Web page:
• Electric lines of force exert a lateral pressure on account of repulsion between like charges.

Question-04:

Why electric lines of force are always normal to the surface of a conductor on which the charges are in equilibrium?

This is so because if the lines of force are not normal to the surface of a conductor, then-

• There exists a component of the field $\overrightarrow{E}$ parallel to the surface.
• This would cause the electrons to move and set up a current on the surface.
• But no current flows in the equilibrium condition.

Question-05:

Why electric lines of force never pass through a conductor?

Electric lines of force never pass through a conductor because electric field inside a charged conductor is zero.

To gain better understanding about Electric Lines of Force,

Watch this Video Lecture

Next Article- Electric Flux

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Electric Field-

Before you go through this article, make sure that you have gone through the previous article on Electric Field.

We have discussed-

• Electric field is the space around an electric charge in which its effect can be experienced.
• Electric field intensity at any point is the strength of electric field at that point.

There are following 4 types of electric fields-

Important Formulas-

It is important to remember the following formulas while solving problems based on electric field-

Formula-01:

Electric field intensity (E) at any point is the force (F) experienced by a unit positive charge placed at that point.

The direction of electric field is same as the direction of force.

Formula-02:

Force experienced by charge q when placed in an electric field having electric field intensity E is given by-

The direction of force is same as the direction of electric field.

Formula-03:

Acceleration of an electric charge q0 having mass m in an electric field having electric field intensity $\overrightarrow{E}$ is given by-

Formula-04:

Electric field intensity due to a point charge Q at distance ‘r’ units from it is given by-

Formula-05:

Electric field intensity at any point P due to the system of N charges is given by-

$\overrightarrow{E}$ = $\overrightarrow{{E}_1}$ + $\overrightarrow{{E}_2}$ + $\overrightarrow{{E}_3}$ + ……. + $\overrightarrow{E{_N}}$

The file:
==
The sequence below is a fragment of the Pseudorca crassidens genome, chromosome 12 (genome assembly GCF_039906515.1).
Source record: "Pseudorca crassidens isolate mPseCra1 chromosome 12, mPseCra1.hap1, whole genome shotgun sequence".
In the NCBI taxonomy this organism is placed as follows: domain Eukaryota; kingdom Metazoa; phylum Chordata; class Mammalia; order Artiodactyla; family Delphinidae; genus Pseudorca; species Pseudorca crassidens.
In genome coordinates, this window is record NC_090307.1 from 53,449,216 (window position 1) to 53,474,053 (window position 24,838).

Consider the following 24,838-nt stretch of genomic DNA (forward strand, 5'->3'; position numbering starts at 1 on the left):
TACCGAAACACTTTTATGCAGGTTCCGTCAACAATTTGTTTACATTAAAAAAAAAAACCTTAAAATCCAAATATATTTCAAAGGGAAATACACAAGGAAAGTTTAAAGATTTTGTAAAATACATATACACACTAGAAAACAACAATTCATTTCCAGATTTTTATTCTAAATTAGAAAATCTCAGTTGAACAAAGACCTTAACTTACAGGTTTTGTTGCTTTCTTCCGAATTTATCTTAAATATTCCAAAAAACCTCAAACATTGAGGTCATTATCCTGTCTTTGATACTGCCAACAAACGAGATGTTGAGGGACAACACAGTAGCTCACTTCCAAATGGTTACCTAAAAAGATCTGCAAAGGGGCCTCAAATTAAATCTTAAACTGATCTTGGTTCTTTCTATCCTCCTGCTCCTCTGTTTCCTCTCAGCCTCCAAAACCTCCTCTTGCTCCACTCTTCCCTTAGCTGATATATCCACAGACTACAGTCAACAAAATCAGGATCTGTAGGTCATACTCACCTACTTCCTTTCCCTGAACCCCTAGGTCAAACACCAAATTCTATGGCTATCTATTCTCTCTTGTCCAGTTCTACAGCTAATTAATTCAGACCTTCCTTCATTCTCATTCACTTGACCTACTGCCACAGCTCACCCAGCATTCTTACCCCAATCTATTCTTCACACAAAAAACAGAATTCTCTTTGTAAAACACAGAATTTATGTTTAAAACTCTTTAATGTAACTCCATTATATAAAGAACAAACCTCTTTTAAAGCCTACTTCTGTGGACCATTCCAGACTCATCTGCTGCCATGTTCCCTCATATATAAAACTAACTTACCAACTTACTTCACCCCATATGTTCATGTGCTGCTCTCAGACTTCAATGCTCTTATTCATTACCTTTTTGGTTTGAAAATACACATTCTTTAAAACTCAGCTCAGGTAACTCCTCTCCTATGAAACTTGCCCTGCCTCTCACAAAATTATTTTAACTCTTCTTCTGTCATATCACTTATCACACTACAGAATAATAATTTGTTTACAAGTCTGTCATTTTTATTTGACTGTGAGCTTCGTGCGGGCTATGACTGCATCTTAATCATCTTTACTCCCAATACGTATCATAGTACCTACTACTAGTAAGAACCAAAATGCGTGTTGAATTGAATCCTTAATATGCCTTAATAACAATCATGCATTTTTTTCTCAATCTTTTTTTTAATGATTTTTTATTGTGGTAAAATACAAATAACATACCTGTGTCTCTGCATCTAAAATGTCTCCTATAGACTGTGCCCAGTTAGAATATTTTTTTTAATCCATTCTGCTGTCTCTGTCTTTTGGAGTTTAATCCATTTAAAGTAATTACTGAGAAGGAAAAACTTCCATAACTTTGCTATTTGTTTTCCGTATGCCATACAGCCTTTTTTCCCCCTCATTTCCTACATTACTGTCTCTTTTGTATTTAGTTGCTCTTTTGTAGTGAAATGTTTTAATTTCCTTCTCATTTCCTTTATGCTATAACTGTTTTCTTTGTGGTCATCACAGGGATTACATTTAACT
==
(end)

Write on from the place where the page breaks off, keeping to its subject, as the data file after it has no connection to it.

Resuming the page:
In this article, we will discuss practice problems based on Electric Field.

Problem-01:

A particle having a charge 1 x 10-9 C experiences a downward force of 1.5 x 10-6 N when placed in an electric field. Calculate the electric field intensity.

Solution-

Given-

• Charge (q) = 1 x 10-9 C
• Force (F) = 1.5 x 10-6 N

We know,

Electric field intensity (E) is given by-

Substituting the given values, we get-

Electric field intensity (E)

= (1.5 x 10-6 N) / (1 x 10-9 C)

= 1.5 x 103 N/C

Thus, electric field intensity is 1.5 x 103 N/C vertically downward.

Problem-02:

Calculate the electric field strength required to just support a water drop of mass 10-3 kg and having a charge 1.6 x 10-19 C.

Solution-

Given-

• Mass of water drop (m) = 10-3 kg
• Charge (q) = 1.6 x 10-19 C

Let electric field intensity required to just support the water drop = E.

To just support the water drop, the condition is-

Force on water drop due to electric field = Weight of water drop

q x E = m x g

Substituting the given values, we get-

1.6 x 10-19 C x E = 10-3 kg x 9.8 m/s2

E = (9.8 x 10-3 kg m/s2) / 1.6 x 10-19 C

E = 6.125 x 1016 N/C

Thus, electric field strength required to just support the water drop is 6.125 x 1016 N/C.

Problem-03:

An electron enters with a velocity of 5 x 106 m/s along the positive direction of an electric field of intensity 103 N/C. Calculate the time taken by the electron to come temporarily to rest. Mass of the electron is 9.11 x 10-31 kg.

Solution-

Given-

• Initial velocity of the electron (u) = 5 x 106 m/s
• Electric Field Intensity (E) = 103 N/C
• Mass of the electron (m) = 9.11 x 10-31 kg
• Final velocity of the electron (v) = 0